Product changes and labor shedding

Poland’s export sector has had to adapt to remain profitable. Underlying structural changes in the economy, compounded by external factors, have significantly changed the product composition of exports. Like other transition economies, Poland in the early 1990s inherited a large industrial sector and an underdeveloped service sector. Its past participation in the Council for Mutual Economic Assistance (CMEA) heavily influenced Poland’s export composition. As a CMEA member, it chiefly provided manufactured goods to the CIS in exchange for raw materials. With liberalization, the share of industry in output and employment declined, with ramifications for the export potential of different sectors. The permanent loss of export markets in the CIS countries following the 1998 Russia crisis exacerbated these underlying trends. Poland subsequently and successfully reoriented its exports toward EU markets, but this has necessitated demand-driven changes in the product structure of exports.

FDI inflows, too, have been instrumental in altering the product structure of Poland’s exports. In the beginning of the transition period, much of the country’s existing stock of capital was not up to the task of expanding exports to advanced countries. Subsequently, FDI inflows—for acquiring privatized existing firms and setting up new operations—have played a crucial role in upgrading technology, improving organizational capacity and product quality, expanding new production, and creating export capacities. The impact of FDI on export composition is evident at the sectoral level. Poland’s machinery and transport equipment sector, which received the largest share (one-fourth) of FDI in manufacturing between 1993 and 2003, also recorded the largest increase in the share in total exports.

The changing product structure of exports has had implications for inputs, notably for capital, employment, and labor-skill levels. While the share of capital-intensive exports in total exports has declined quite rapidly, the share of labor-intensive exports remained broadly stable through 1999 but diminished thereafter (Chart 2). The share of mainstream manufacturing exports has increased rapidly since 1998, while the share of technology-driven exports has increased only slightly. Similarly, the labor-skill requirements of exports have also changed dramatically. The most striking result is the sharp fall, since 1993, in the share of exports requiring low-skill labor and the increase in the share of medium-skill labor-intensive exports. The low and stable share of high-skill labor exports appears consistent with the modest increase in the share of technology-driven exports.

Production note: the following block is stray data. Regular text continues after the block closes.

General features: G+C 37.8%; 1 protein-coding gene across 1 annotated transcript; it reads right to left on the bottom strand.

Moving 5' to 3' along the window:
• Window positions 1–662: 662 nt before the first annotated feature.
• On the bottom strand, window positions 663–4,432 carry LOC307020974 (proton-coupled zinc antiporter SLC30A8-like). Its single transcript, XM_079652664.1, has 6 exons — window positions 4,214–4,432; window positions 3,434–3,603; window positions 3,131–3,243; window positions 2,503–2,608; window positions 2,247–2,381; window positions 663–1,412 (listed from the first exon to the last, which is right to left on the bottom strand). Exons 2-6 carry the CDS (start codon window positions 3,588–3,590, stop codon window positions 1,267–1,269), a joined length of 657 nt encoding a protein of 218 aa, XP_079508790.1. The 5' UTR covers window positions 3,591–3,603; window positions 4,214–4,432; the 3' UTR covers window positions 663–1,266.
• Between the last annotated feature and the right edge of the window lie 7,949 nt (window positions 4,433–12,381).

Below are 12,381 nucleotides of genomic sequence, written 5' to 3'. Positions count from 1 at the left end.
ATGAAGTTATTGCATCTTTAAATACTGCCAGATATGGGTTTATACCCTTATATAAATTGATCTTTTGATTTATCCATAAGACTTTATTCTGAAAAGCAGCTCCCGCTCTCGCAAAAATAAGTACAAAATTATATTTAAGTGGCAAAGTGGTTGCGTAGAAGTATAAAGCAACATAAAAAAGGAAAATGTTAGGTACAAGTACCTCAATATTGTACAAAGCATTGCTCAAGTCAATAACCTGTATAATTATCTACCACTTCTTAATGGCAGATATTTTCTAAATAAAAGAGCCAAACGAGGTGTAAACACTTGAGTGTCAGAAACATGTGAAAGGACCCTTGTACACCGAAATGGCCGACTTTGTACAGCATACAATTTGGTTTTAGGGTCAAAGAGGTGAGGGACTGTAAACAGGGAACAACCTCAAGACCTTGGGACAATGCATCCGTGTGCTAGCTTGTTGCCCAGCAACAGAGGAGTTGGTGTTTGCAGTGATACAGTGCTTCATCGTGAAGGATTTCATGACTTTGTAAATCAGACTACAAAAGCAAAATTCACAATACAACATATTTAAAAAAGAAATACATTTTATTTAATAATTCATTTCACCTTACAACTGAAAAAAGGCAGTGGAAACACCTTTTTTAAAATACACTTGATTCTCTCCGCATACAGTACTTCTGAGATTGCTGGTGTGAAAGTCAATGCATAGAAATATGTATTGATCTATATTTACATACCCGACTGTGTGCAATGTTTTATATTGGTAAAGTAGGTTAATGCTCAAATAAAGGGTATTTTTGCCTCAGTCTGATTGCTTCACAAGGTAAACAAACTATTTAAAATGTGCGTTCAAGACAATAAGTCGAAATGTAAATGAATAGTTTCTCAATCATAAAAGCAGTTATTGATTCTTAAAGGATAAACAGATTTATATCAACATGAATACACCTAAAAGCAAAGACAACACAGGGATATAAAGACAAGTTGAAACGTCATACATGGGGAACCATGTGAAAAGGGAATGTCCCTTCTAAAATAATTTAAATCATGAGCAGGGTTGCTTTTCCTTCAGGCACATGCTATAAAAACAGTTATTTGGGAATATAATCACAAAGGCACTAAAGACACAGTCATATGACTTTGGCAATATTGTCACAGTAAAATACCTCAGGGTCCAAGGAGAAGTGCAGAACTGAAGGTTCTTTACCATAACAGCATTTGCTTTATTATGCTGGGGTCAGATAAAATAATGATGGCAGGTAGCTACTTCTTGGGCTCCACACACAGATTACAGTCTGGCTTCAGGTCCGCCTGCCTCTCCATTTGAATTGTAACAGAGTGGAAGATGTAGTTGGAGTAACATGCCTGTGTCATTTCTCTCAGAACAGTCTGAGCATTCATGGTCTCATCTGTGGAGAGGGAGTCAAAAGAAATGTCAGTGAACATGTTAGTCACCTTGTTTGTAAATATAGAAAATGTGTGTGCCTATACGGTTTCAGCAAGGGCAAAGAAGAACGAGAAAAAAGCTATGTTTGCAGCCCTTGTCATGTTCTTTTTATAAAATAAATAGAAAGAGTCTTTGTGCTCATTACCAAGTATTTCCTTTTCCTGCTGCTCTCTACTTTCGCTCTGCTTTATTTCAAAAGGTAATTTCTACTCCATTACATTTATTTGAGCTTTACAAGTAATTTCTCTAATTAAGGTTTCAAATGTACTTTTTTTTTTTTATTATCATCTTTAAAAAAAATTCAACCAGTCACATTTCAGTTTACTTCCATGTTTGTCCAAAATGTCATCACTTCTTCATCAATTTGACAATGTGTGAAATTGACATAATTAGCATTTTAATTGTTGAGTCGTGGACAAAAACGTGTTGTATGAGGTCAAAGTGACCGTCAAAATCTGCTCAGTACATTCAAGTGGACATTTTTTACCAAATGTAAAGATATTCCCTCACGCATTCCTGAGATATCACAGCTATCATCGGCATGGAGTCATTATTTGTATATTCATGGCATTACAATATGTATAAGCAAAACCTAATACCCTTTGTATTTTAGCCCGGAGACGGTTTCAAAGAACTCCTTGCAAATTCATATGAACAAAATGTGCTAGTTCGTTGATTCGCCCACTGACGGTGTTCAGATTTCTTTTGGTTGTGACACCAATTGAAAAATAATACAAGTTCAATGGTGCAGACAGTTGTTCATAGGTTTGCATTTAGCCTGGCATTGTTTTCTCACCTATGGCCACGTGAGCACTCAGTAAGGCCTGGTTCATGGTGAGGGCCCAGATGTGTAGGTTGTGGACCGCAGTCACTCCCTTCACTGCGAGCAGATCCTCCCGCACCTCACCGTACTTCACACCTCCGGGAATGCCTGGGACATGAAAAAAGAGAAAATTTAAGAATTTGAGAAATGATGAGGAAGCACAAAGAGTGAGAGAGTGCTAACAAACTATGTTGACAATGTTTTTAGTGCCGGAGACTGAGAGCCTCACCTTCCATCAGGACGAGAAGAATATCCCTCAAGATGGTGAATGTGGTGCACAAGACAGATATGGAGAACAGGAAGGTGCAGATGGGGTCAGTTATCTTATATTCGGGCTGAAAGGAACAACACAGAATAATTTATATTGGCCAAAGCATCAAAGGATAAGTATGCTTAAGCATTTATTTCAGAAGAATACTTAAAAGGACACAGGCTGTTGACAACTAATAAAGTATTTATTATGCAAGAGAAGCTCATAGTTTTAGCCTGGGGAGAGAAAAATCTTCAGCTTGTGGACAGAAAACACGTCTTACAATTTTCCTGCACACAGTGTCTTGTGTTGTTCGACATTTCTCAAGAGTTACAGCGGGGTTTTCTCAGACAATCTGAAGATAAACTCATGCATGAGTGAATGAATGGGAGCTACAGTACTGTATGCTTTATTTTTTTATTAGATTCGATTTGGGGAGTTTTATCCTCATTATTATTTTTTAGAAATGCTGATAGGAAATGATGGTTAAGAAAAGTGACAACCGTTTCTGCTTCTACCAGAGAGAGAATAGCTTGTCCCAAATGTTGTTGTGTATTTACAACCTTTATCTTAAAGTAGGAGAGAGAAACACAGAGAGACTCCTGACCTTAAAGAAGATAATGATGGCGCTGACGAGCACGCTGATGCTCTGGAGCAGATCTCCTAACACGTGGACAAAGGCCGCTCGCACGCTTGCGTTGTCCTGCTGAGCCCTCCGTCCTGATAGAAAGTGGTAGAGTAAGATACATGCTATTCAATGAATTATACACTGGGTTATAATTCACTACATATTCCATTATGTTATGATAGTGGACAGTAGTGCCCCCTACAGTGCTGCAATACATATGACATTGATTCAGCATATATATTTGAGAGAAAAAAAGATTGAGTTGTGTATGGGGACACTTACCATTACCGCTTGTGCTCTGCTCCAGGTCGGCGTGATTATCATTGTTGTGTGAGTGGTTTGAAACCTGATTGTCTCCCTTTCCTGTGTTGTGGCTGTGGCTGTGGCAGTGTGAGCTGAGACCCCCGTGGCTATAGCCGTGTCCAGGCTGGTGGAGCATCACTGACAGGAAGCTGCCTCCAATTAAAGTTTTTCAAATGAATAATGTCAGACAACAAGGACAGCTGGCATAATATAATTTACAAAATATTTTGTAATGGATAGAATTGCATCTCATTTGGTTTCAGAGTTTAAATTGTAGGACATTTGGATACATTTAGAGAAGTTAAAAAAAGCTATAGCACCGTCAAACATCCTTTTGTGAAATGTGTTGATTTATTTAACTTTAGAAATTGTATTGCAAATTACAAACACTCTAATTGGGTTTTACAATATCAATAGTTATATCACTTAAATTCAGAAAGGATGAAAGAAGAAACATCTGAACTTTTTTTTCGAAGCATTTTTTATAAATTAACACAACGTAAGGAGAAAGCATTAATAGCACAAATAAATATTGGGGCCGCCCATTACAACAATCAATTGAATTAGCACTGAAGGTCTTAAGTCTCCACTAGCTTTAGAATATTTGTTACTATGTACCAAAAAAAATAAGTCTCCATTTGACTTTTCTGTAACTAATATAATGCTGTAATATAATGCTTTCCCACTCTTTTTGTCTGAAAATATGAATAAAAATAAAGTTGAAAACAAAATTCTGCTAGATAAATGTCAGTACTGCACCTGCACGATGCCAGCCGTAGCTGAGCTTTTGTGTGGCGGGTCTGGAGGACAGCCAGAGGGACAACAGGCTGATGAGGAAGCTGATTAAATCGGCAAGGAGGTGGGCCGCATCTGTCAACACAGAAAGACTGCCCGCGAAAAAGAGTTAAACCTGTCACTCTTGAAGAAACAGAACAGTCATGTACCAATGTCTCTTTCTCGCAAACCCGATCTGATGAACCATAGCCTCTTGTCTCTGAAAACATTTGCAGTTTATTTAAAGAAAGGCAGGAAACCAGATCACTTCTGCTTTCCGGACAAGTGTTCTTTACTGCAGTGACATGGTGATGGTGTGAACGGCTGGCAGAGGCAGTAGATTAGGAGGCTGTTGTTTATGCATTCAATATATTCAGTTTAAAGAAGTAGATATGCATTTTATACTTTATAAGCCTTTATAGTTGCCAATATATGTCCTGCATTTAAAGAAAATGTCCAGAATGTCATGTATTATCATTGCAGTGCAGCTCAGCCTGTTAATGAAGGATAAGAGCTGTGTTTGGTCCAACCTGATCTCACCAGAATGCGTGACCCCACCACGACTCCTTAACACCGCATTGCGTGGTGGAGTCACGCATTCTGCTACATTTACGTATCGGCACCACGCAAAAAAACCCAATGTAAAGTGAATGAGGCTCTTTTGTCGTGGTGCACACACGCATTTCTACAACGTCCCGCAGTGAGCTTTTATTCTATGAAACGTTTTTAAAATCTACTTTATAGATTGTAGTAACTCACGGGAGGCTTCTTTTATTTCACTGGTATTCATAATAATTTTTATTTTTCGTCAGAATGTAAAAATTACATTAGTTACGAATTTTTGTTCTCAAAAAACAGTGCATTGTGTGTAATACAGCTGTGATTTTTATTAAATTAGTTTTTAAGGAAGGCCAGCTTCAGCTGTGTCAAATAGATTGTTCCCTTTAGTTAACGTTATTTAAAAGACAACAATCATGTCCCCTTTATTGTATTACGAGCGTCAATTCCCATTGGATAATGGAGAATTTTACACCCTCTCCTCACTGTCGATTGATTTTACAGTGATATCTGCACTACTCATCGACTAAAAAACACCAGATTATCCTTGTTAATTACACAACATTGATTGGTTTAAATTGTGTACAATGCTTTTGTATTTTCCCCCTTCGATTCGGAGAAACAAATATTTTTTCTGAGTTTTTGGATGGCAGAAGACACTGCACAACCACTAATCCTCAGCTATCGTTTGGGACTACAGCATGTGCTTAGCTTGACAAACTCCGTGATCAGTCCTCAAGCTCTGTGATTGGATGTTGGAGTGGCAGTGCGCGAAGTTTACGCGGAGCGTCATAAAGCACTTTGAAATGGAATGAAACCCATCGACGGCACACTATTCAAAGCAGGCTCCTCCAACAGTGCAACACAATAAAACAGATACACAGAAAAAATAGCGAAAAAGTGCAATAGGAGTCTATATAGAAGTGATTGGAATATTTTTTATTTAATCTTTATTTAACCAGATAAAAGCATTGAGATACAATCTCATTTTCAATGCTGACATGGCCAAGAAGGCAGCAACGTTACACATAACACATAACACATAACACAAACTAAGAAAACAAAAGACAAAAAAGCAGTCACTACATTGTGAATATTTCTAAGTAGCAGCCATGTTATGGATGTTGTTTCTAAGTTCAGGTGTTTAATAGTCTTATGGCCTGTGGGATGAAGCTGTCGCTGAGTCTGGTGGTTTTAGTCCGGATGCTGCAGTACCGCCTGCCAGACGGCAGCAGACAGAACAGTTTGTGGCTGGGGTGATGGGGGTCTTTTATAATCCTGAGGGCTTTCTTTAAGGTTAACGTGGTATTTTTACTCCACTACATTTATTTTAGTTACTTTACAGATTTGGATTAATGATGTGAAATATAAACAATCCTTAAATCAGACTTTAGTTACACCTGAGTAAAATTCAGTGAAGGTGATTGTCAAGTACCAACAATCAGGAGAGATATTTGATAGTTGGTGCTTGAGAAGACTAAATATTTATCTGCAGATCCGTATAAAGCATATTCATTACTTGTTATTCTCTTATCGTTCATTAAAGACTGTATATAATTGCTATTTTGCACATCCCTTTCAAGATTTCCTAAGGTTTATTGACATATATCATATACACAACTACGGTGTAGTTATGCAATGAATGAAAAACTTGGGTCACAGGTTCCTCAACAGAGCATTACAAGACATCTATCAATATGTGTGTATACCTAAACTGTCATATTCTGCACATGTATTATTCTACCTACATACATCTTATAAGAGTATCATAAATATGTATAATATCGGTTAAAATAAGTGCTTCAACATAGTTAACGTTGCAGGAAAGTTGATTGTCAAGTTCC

Chart 2Export composition is changing

The structure of Poland’s exports Is Increasingly converging to that of advanced countries

(percent of total)

Data: IMF, Information Notice System, International Financial Statistics, and staff calculations; and UN, Common Database and Comtrade.

Unit labor costs in labor-intensive and low-skill industries rose faster than in other sectors between 1999 and 2003. It is likely that the increased costs contributed to the weakening competitiveness and poor export performance of these industries. Producers responded by shedding workers in an attempt to limit rising labor costs. This process was exacerbated by a minimum wage that constrained downward wage movements. Skill mismatches, in turn, may have hindered the absorption of the unemployed in higher productivity sectors. Beginning in 1999, Poland saw the falling share of labor-intensive and low-skill exports contribute to a rapid economywide decline in employment. By 2003, employment in export-oriented firms had decreased by 31 percent compared with a 13 percent increase in nonexporting firms.

Challenges for policymakers

While non-export sectors have taken up some of Poland’s displaced workers, particularly in the past one to two years, the reabsorption has not been complete. Unemployment remains high at almost 19 percent. While this may reflect temporary frictions in the transition, it is likely that skill mismatches and insufficient wage flexibility have contributed. In this environment, it will be important to provide adequate training and to minimize labor market rigidities. With estimates of structural unemployment of about 15 percent, visible improvement may, however, be gradual.

Copies of Republic of Poland: Selected Issues, IMF, Country Report No. 04/218, are available for $15.00 each. See page 32 for ordering information.